Chinese ‘Patriotic’ Rapper: ‘We’ll Make Americans Call Us Daddy’


The Chinese government-run newspaper Global Times published a feature yesterday on rapper Wang Yifan, a “patriotic” hip-hop artist recently embroiled in controversy after performing a freestyle at Pennsylvania State University warning students that China “will make Americans call us ‘daddy.'”

Wang is the latest in a series of Chinese rappers who Beijing have elevated in popularity, largely at the expense of non-political rappers who acquired fame organically but threatened the Communist Party by choosing not to actively promote its goals, instead focusing on more mainstream hip-hop themes like fame, money, drugs, and women.

While the Chinese government has promoted “patriotic” hip-hop in the past – and does so in their article Wednesday as well, claiming the profane pro-government group CD Rev is “gaining steam” – Wang Yifan’s rap lyrics cross a new frontier in their messaging by attacking Chinese-Americans specifically as traitors to their race.

Wang is a former student at Penn State and was invited to perform at a gala hosted by university’s Chinese Students and Scholars Association (CSSA). It is unclear why he was invited back to campus to perform and why he remains in the United States if he no longer studies in the country. The Global Times claims Wang is “taking a gap year to pursue a musical career,” but does not specify why he is pursuing that career in America. In “Chinese Daddy,” the studio track he created in the aftermath of the freestyle controversy, he expresses a desire to return home.

During a gala observing the Chinese Lantern Festival at the school, Wang performed a rap in which he said, “Chinese gala is so amazing; sooner or later, we will make Americans call us daddy.” Chinese rappers often use “daddy” to refer to someone considered a boss or major influencer, and the Chinese government itself has used it in hip-hop songs. In “The Reform Group is Two Years Old,” a rap song promoting Communist Party leader Xi Jinping’s ostensibly anti-corruption Party purges, the performers refer to the country’s leader as “Big Daddy Xi.”

Penn State University professor Gong Chen, who attended the gala, sent a letter of protest to fellow professor Jenny Li, writing, “This is terrible. Some students are senseless and ill-minded!” Chen, who is Chinese-American, writes that he had stepped down from a post advising the CSSA but still wanted “to express my deep concern regarding such insulting words on stage. Many American students understand Chinese very well — I have two in my lab! They will certainly feel insulted. So do I.”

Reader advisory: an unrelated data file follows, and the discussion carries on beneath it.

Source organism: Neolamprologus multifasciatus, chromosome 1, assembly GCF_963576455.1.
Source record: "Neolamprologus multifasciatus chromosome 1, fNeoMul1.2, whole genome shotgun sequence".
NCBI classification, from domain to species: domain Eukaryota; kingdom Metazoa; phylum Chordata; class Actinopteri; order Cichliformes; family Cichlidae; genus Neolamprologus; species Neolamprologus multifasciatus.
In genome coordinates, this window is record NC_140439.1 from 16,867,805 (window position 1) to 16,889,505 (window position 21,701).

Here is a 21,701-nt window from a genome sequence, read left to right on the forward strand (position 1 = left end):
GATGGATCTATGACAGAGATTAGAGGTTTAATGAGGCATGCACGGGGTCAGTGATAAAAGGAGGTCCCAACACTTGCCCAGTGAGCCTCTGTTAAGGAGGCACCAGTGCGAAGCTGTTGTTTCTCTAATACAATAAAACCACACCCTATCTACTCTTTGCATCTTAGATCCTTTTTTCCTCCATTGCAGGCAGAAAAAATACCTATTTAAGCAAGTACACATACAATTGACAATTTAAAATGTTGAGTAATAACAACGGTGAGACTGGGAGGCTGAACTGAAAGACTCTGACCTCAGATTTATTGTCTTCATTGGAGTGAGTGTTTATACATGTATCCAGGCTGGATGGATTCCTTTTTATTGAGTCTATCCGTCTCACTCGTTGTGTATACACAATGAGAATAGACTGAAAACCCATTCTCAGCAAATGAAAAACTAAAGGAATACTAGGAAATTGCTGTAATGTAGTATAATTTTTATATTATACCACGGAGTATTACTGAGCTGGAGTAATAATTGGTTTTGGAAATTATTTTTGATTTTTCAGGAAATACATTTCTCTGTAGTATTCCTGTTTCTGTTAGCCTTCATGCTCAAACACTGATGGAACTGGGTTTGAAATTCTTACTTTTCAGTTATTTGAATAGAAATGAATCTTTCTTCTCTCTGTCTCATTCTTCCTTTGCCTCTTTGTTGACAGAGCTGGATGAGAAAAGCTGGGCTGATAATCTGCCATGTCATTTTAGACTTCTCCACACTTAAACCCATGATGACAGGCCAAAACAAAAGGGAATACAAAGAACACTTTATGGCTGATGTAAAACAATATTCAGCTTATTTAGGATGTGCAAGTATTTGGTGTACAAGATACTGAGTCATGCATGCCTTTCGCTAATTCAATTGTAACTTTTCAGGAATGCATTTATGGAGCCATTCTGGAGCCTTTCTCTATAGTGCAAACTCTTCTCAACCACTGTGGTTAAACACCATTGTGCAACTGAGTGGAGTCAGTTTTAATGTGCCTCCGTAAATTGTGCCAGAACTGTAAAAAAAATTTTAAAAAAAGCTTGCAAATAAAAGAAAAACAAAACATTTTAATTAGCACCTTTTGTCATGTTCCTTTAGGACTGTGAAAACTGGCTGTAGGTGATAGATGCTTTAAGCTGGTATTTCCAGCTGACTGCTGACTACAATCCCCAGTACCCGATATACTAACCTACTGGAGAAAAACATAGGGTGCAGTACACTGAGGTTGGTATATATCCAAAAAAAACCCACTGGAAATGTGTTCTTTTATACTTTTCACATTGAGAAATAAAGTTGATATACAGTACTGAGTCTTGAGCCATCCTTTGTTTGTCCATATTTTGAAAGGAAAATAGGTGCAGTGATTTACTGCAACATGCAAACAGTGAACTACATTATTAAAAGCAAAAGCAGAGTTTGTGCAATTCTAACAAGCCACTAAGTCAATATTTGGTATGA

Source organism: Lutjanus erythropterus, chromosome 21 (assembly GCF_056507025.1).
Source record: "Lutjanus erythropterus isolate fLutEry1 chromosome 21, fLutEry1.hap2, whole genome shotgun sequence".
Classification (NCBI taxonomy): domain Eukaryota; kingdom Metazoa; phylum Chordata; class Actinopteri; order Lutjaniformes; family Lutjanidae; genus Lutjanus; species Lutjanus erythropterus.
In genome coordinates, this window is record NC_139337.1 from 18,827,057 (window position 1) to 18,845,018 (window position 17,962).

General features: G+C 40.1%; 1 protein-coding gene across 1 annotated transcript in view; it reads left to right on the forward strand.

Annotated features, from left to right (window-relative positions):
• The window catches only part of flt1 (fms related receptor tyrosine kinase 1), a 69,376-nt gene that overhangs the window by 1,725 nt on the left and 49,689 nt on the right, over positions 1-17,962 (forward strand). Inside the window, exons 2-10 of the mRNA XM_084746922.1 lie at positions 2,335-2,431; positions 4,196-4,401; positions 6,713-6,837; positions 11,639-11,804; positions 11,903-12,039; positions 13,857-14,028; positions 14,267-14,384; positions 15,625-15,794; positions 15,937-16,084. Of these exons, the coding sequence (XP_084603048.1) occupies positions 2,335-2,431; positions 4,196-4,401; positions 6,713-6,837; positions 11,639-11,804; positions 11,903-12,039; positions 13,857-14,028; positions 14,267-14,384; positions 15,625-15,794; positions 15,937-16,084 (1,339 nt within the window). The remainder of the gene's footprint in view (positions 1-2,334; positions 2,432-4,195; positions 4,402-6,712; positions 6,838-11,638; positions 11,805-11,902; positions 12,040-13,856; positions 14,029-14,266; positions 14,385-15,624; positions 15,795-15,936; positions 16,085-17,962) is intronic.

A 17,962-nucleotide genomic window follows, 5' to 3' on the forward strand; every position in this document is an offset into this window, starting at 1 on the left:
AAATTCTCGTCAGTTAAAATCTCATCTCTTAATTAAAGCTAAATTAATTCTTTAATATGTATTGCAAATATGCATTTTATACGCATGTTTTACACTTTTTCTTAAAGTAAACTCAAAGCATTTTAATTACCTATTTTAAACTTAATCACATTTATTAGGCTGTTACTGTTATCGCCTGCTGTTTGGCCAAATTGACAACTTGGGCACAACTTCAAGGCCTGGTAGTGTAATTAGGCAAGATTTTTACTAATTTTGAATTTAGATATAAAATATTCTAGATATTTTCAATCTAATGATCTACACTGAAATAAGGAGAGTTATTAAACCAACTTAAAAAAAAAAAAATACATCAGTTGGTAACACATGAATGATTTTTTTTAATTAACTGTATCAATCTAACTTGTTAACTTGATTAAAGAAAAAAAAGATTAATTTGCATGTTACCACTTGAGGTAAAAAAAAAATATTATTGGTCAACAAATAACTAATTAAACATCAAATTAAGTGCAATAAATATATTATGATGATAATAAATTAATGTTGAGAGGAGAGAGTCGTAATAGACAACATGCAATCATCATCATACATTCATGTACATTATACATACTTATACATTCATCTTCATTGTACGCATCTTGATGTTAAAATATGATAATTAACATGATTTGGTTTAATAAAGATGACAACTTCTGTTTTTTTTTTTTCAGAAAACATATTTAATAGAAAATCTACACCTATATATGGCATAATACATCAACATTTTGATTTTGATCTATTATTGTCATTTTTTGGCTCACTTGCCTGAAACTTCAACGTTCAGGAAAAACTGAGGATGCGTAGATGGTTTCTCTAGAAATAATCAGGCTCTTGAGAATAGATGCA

In a response, Li – who is also Chinese-American, according to the national interest website Sup China – replied that she agreed and urged the CSSA to “prevent it happens again in the future and really understand the meaning of freedom of speech.”

Wang has since published a music video for a new song, “Chinese Daddy,” in which he refers to Chen and Li as “traitors.”

The song claims Chinese-Americans and all Chinese living abroad who embrace their new homes “worship foreign countries/ forget your origin/seek wealth and power by betraying your country,” according to the Global Times translation.

“Americans are frightened by the rapid rise of China,” he raps.

Wang told the Global Times that the song is specifically written to Chinese people who “dedicate their hearts to America” and that he “would never apologize” for insulting them.

“I got angry after I learned they are ethnic Chinese. Why did they do this and use those bad words to describe me?” he told the outlet.

China is a land of many ethnicities; there is no such thing as “ethnic Chinese.” Wang appears to be referring to the majority ethnic group in China, the Han, though China is also home to Manchus, Uighurs, Huis, Mongols, and many other ethnic identities.